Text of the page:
QDOT or QTIP?
Acquiring assets may be an important goal; however, protecting the assets that you acquire is an even more important estate planning goal. Both a Qualified Terminable Interest Property trust (QTIP) and a Qualified Domestic Trust (QDOT) are specialized irrevocable trusts that can help you to protect your assets. Knowing whether a QTIP or a QDOT is the better option for your situation is the key to maximizing the benefits offered by these trusts. To help you decide which one is right for you, the Coral Gables trust attorneys at Stivers Law explain both a QTIP and a QDOT trust.
When Might a QTIP Be the Right Choice?
If you are remarried, during your first marriage you probably planned to leave all your assets to your spouse with the understanding that he/she would then pass those assets on down to your children upon death. Your spouse executed a reciprocal Will and/or a reciprocal estate plan. Whoever died first left everything to the other spouse/parent and everything went to the kids when both parents were gone. Now, you want to provide for your new spouse; however, you still want some of your estate to go to your children. One option is to leave everything to your current spouse and count on him/her to leave those assets to your children upon death. That would require you to have complete faith that your spouse would follow your wishes instead of squandering, or otherwise depleting, the assets before the end of his/her life. The reality is that after you are gone, your spouse will have complete control over those assets with no legal constraints on their use. Ultimately, your children could wind up with nothing. A better option is to create a Qualified Terminable Interest Property, or QTIP, trust.
A QTIP trust is a specialized type of irrevocable trust that works well for a Settlor who is part of a blended family. A QTIP trust operates in basically the same way as any other trust. You will need to appoint a Trustee to oversee the administration of the trust and to manage the trust assets. Assets transferred into the QTIP trust are not actually gifted to your current spouse when you die. Instead, your spouse receives income from the trust assets but cannot withdraw the principal from the trust nor can he or she decide on the ultimate disposition of the trust assets. In the case of real property, your surviving spouse may also receive a “life estate” in the property, meaning that he or she may remain in the home until death, but will never own the property outright. When your surviving spouse dies all assets held in the trust are then transferred to the intended QTIP trust beneficiaries, typically your children from a previous marriage. Although a QTIP trust does not qualify to use the Marital Deduction rule to defer federal gift and estate taxes under traditional tax rules, the Executor of your estate can elect to use the deduction on your estate tax return.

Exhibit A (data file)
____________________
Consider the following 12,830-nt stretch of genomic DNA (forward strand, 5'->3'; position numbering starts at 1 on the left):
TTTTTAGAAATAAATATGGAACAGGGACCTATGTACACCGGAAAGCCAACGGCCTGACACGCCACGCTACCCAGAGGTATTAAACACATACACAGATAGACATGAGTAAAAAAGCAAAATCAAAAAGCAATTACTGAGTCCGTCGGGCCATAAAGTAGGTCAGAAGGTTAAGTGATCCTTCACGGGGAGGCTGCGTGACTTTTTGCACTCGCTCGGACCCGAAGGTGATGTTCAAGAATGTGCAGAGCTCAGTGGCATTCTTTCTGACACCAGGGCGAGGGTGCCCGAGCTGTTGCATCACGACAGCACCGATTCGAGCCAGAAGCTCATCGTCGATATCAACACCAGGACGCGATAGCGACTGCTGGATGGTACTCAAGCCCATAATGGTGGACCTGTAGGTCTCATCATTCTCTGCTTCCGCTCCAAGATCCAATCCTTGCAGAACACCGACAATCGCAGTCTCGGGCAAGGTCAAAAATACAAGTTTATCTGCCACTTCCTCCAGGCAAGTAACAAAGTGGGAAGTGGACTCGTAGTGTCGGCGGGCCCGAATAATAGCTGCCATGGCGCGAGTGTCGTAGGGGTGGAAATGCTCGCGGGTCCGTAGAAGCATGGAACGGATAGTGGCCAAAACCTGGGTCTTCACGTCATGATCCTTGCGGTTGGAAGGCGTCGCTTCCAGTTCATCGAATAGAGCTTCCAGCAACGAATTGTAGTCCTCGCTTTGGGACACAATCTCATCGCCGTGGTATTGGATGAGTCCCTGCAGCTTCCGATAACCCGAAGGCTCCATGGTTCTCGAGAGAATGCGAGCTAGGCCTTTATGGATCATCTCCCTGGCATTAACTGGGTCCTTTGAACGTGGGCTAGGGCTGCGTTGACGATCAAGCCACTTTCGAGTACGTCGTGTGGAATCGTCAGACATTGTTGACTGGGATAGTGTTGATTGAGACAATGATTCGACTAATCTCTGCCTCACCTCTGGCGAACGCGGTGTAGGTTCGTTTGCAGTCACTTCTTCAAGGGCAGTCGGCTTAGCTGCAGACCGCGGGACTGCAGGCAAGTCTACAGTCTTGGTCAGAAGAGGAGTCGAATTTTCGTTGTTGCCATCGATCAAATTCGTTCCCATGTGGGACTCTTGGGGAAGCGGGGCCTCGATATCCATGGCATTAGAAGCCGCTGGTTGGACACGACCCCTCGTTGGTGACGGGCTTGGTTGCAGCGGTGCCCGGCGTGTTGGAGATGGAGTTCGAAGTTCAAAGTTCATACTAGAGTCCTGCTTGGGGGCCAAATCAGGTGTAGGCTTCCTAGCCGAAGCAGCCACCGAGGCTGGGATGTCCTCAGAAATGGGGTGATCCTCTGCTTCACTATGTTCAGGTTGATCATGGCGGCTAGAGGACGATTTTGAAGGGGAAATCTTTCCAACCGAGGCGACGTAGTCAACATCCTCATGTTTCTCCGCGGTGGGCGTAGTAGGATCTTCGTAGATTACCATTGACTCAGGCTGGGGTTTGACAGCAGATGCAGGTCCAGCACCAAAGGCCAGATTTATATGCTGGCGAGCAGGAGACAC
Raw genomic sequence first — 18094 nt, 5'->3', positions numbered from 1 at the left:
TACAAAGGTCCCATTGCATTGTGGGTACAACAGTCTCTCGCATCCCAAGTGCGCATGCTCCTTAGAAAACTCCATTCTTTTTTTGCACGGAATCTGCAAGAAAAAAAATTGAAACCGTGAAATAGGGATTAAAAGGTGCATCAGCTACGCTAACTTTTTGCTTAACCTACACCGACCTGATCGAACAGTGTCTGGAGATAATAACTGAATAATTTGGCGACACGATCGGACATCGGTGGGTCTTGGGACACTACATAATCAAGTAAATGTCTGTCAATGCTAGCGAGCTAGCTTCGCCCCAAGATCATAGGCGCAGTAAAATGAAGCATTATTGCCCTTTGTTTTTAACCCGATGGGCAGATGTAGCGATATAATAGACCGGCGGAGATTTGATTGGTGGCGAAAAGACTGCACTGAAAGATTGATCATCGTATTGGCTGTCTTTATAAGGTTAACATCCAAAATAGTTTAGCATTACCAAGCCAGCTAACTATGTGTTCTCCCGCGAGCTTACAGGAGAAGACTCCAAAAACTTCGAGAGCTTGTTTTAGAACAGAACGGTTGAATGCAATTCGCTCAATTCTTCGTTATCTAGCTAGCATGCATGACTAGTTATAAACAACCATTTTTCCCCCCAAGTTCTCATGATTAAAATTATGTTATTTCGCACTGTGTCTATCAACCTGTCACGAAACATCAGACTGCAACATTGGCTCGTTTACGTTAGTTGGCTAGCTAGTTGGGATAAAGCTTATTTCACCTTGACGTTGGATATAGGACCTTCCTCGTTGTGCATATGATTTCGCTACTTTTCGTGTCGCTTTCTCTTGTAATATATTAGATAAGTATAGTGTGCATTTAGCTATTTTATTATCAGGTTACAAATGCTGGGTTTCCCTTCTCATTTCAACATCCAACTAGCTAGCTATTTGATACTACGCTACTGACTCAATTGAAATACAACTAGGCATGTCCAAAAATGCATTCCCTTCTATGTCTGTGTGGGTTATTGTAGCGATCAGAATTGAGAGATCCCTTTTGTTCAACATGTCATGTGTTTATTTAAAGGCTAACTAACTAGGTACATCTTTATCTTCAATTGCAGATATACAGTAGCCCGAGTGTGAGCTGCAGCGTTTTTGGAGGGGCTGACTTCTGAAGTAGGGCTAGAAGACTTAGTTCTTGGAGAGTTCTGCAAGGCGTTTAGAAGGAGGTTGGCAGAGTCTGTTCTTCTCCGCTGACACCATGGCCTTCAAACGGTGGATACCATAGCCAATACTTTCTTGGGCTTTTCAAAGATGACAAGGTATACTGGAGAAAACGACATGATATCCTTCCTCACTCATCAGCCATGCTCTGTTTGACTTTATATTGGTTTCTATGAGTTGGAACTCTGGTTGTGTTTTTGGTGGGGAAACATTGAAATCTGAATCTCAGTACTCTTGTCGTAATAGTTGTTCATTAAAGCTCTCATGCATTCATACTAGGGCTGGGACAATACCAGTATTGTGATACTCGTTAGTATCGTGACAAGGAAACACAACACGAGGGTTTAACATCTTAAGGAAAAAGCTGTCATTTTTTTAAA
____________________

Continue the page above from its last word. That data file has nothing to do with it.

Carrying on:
When Might a QDOT Be the Right Choice?
In the 21st century, it is becoming more and more common for people to live, work, and even marry outside of their birth country. In fact, in 2013 the United States Census Bureau reported that one in five marriages in the U.S. includes a spouse born outside the U.S. Of those marriages, about 60 percent of the foreign-born spouses have become naturalized citizens, leaving the remaining 40 percent as non-citizens. As the U.S. rapidly turns into the melting pot it has always claimed to be, “mixed” marriages have become more commonplace; however, they can still create some estate planning challenges.
To avoid paying federal gift and estate taxes, one fallback option has always been to leave your entire estate to your spouse using the unlimited marital deduction. As the name implies, the unlimited marital deduction allows you to leave an unlimited amount of assets to a spouse tax-free. Unfortunately, the deduction is not available, however, if your spouse is a non-citizen. The unlimited marital deduction sounds great; however, all it usually does is delay the payment of gift and estate taxes. Ultimately, the surviving spouse ends up payment the tax debt when he/she dies. If the surviving spouse is a non-citizen though, there is a very high probability that the assets will be moved out of the country prior to his/her death and Uncle Sam will not receive anything. To protect against this happening, the deduction cannot be used if your spouse is a non-citizen.
A Qualified Domestic Trust, or QDOT, provides a solution to the problem created by the exception to the unlimited marital deduction. With a QDOT, you can transfer all assets intended for your spouse’s benefit into the trust and your spouse will be entitled to the interest from those assets but will not own the assets. Your spouse will not be entitled to access the principal held in the trust unless he/she can demonstrate a hardship need. The only time your spouse can access the principal is if your spouse can demonstrate an “immediate and substantial” need for money relating to “heath, maintenance, education or support” of either your spouse or someone your spouse is legally obligated to support, such as a child. Upon the death of your surviving spouse, the assets held in the trust will be distributed to the beneficiaries named in the trust, usually children and/or grandchildren. If any federal and/or state estate taxes are due at that time they will need to be paid at the time of distribution.
Contact Coral Gables Trust Attorneys
For more information, please join us for an upcoming FREE webinar. If you have additional questions or concerns about which type of trust is right for you, contact the experienced Coral Gables trust attorneys at Stivers Law by calling (305) 456-3255 to schedule an appointment.